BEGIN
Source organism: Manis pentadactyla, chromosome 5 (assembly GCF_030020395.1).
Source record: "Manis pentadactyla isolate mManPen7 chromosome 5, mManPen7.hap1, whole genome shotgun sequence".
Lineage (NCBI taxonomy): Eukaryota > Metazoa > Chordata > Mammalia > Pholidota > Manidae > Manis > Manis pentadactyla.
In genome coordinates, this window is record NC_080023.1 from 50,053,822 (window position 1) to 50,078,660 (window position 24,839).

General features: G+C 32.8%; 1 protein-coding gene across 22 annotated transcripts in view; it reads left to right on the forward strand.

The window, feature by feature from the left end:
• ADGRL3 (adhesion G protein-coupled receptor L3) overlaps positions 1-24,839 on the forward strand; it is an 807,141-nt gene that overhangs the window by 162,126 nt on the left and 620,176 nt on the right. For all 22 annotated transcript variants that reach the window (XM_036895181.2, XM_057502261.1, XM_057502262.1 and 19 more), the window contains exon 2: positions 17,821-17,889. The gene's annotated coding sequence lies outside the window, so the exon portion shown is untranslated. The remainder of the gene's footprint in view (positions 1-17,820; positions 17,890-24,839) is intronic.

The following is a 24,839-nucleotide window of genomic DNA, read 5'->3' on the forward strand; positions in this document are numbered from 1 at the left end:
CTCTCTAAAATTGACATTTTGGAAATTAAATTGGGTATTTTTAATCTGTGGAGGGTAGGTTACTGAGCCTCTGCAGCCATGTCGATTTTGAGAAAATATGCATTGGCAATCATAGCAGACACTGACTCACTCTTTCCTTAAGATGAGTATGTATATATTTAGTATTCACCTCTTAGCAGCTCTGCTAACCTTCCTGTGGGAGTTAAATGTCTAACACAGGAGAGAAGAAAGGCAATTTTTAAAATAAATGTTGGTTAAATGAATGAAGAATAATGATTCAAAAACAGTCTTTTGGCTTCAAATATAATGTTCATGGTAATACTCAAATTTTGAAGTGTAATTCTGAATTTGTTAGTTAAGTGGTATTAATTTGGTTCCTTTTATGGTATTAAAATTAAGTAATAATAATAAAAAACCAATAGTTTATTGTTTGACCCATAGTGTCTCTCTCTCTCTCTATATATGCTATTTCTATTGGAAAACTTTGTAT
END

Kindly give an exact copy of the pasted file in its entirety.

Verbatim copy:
Source organism: Manis pentadactyla, chromosome 5 (assembly GCF_030020395.1).
Source record: "Manis pentadactyla isolate mManPen7 chromosome 5, mManPen7.hap1, whole genome shotgun sequence".
Lineage (NCBI taxonomy): Eukaryota > Metazoa > Chordata > Mammalia > Pholidota > Manidae > Manis > Manis pentadactyla.
In genome coordinates, this window is record NC_080023.1 from 50,053,822 (window position 1) to 50,078,660 (window position 24,839).

General features: G+C 32.8%; 1 protein-coding gene across 22 annotated transcripts in view; it reads left to right on the forward strand.

The window, feature by feature from the left end:
• ADGRL3 (adhesion G protein-coupled receptor L3) overlaps positions 1-24,839 on the forward strand; it is an 807,141-nt gene that overhangs the window by 162,126 nt on the left and 620,176 nt on the right. For all 22 annotated transcript variants that reach the window (XM_036895181.2, XM_057502261.1, XM_057502262.1 and 19 more), the window contains exon 2: positions 17,821-17,889. The gene's annotated coding sequence lies outside the window, so the exon portion shown is untranslated. The remainder of the gene's footprint in view (positions 1-17,820; positions 17,890-24,839) is intronic.

The following is a 24,839-nucleotide window of genomic DNA, read 5'->3' on the forward strand; positions in this document are numbered from 1 at the left end:
CTCTCTAAAATTGACATTTTGGAAATTAAATTGGGTATTTTTAATCTGTGGAGGGTAGGTTACTGAGCCTCTGCAGCCATGTCGATTTTGAGAAAATATGCATTGGCAATCATAGCAGACACTGACTCACTCTTTCCTTAAGATGAGTATGTATATATTTAGTATTCACCTCTTAGCAGCTCTGCTAACCTTCCTGTGGGAGTTAAATGTCTAACACAGGAGAGAAGAAAGGCAATTTTTAAAATAAATGTTGGTTAAATGAATGAAGAATAATGATTCAAAAACAGTCTTTTGGCTTCAAATATAATGTTCATGGTAATACTCAAATTTTGAAGTGTAATTCTGAATTTGTTAGTTAAGTGGTATTAATTTGGTTCCTTTTATGGTATTAAAATTAAGTAATAATAATAAAAAACCAATAGTTTATTGTTTGACCCATAGTGTCTCTCTCTCTCTCTATATATGCTATTTCTATTGGAAAACTTTGTAT